Frequently Asked questions
What is foster care?
Foster care is provided by people in their own homes for children and young people who cannot live with their families. Where it is in their best interest, children and young people are reunited back with their family as soon as possible.
What are the types of foster care placements?
- Respite care
Respite care involves having a child in care for short stays. This could be regular weekends, school holidays or one-off overnight stays.
- Emergency care
Emergency foster care may involves an overnight stay or last for up to two weeks. Carers who provide emergency care can be contacted at short notice at any time of the day.
- Short-term care
This is up to about six months care, which often ends when a child or young person is reunified with their parents or placed with extended family members.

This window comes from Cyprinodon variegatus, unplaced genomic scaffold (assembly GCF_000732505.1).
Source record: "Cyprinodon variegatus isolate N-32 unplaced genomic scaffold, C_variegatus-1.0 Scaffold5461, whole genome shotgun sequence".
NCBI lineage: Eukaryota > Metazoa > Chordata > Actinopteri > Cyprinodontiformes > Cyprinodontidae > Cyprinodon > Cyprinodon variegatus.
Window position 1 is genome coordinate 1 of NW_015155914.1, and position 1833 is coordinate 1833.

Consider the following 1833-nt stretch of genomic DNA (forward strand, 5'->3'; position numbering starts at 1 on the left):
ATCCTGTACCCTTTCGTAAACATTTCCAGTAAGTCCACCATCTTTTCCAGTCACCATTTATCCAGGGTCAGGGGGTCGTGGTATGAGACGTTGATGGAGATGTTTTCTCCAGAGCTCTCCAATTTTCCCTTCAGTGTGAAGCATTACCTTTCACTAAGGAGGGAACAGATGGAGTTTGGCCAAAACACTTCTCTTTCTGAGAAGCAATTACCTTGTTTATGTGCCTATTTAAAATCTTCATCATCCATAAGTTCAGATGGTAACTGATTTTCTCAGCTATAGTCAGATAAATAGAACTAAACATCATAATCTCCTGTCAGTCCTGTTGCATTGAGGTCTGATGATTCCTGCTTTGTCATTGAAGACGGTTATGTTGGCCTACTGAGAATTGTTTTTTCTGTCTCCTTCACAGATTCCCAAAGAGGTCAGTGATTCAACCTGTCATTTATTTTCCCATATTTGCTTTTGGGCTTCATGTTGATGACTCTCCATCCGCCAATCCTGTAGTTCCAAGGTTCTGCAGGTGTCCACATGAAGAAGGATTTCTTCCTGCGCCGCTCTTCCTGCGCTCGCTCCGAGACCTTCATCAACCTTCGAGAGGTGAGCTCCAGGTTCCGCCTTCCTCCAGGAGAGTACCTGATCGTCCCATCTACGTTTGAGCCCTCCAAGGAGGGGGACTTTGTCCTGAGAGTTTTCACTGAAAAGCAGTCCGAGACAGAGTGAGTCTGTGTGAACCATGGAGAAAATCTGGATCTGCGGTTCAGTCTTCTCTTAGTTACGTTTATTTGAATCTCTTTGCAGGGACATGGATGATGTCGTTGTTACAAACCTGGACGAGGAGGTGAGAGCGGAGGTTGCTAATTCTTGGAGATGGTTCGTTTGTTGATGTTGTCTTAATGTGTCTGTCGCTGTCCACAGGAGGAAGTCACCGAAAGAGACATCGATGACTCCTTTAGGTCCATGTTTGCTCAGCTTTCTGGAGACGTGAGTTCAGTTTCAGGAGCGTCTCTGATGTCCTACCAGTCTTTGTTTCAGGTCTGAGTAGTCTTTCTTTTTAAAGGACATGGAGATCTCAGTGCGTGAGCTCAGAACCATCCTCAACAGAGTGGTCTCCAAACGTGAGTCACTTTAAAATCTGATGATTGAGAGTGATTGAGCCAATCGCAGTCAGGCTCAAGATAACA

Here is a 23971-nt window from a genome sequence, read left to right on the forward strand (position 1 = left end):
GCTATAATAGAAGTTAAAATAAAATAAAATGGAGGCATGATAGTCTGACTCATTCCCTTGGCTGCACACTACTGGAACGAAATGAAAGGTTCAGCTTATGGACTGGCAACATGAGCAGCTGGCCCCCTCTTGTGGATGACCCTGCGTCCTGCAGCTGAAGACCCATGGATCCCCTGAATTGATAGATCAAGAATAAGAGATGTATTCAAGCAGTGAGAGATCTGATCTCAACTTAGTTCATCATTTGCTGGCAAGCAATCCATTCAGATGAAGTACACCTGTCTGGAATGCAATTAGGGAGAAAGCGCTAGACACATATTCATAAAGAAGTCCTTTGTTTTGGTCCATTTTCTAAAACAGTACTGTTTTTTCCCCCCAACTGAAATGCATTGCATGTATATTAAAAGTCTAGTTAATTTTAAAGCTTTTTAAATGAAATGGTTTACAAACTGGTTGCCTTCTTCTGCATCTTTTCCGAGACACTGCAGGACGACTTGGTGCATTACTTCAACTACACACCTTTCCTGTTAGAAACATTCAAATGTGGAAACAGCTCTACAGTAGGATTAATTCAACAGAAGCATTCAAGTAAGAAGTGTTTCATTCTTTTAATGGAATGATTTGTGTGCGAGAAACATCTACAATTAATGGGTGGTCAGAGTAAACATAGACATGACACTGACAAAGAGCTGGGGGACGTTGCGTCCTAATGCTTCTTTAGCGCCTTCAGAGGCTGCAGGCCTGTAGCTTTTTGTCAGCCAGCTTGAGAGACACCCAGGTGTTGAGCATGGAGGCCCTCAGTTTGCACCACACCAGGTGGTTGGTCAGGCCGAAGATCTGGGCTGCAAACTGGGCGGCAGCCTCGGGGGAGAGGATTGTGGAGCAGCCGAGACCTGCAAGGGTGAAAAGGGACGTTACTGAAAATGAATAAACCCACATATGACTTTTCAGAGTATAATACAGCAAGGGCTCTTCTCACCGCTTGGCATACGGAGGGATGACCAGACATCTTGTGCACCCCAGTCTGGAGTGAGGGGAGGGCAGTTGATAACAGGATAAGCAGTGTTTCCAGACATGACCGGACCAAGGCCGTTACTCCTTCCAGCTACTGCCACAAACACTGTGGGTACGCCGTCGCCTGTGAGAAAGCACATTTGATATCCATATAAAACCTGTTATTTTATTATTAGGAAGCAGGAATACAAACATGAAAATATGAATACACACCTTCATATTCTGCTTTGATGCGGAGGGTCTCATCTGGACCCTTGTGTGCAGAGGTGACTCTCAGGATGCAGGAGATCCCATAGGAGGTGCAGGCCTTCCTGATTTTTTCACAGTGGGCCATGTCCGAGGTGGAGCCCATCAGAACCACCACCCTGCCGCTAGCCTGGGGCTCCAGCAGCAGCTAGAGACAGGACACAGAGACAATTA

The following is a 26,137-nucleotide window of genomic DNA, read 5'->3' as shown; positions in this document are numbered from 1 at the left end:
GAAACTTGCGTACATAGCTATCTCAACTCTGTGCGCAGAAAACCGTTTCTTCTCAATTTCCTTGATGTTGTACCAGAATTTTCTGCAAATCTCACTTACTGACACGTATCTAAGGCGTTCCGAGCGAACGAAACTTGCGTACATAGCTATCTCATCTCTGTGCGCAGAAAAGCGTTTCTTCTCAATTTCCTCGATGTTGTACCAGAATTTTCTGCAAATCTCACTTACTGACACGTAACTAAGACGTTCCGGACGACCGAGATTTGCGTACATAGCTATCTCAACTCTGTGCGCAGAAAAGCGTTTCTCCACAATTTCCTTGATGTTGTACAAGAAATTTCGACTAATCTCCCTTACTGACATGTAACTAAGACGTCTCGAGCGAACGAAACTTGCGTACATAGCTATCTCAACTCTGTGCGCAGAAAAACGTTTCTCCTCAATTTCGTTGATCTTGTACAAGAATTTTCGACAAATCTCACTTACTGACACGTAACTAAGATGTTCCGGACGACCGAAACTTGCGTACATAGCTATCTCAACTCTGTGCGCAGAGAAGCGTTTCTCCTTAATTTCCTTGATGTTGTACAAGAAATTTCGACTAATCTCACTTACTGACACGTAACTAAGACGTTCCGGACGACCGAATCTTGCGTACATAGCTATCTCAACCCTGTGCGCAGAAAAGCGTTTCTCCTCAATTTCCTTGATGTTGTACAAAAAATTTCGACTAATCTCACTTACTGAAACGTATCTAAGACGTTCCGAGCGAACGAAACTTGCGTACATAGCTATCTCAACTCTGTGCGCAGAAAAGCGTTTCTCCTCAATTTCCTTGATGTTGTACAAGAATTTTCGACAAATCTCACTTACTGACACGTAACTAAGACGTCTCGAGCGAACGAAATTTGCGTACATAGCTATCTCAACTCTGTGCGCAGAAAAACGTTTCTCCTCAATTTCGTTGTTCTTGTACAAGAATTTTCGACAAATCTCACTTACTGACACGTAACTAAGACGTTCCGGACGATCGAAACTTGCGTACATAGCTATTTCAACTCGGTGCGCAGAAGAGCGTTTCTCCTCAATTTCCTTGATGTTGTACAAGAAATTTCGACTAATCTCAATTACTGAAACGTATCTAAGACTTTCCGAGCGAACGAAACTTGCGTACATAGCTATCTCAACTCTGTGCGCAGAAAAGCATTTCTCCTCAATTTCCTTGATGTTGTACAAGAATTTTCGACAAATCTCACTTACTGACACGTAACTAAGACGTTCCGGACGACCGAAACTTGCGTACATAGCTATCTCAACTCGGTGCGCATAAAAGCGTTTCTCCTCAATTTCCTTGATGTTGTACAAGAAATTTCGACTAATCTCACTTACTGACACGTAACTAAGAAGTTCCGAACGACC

- Long-term care
Long term care is arranged when a child or young person cannot return home for some time. This is generally for care greater than six months. It may cease when a permanent care order is made, or when the child or young person reaches adulthood and becomes independent.
- Therapeutic foster care
This is care where therapeutic foster carers with specialist training, support and financial assistance work closely with a team of professionals to provide care for children and young people who need therapeutic responses to their specific needs.
- Voluntary care
Parents can voluntarily place their child in an out-of-home care placement for a period of time due to factors including parental illness, family crisis or for emergency reasons. The parent does this by signing an agreement with a foster care agency. Parents making voluntary placements retain their existing parental responsibilities and the agreement can be ended at any time.
Who can become a foster carer?
Foster carers come from all types of backgrounds and families. Foster carers can be individuals, couples, or part of a family. Foster carers are culturally, religiously and ethically diverse and come from a range of age groups. What is important is that foster carers are over the age of 21 and they can provide a safe and nurturing environment for children and young people who need care.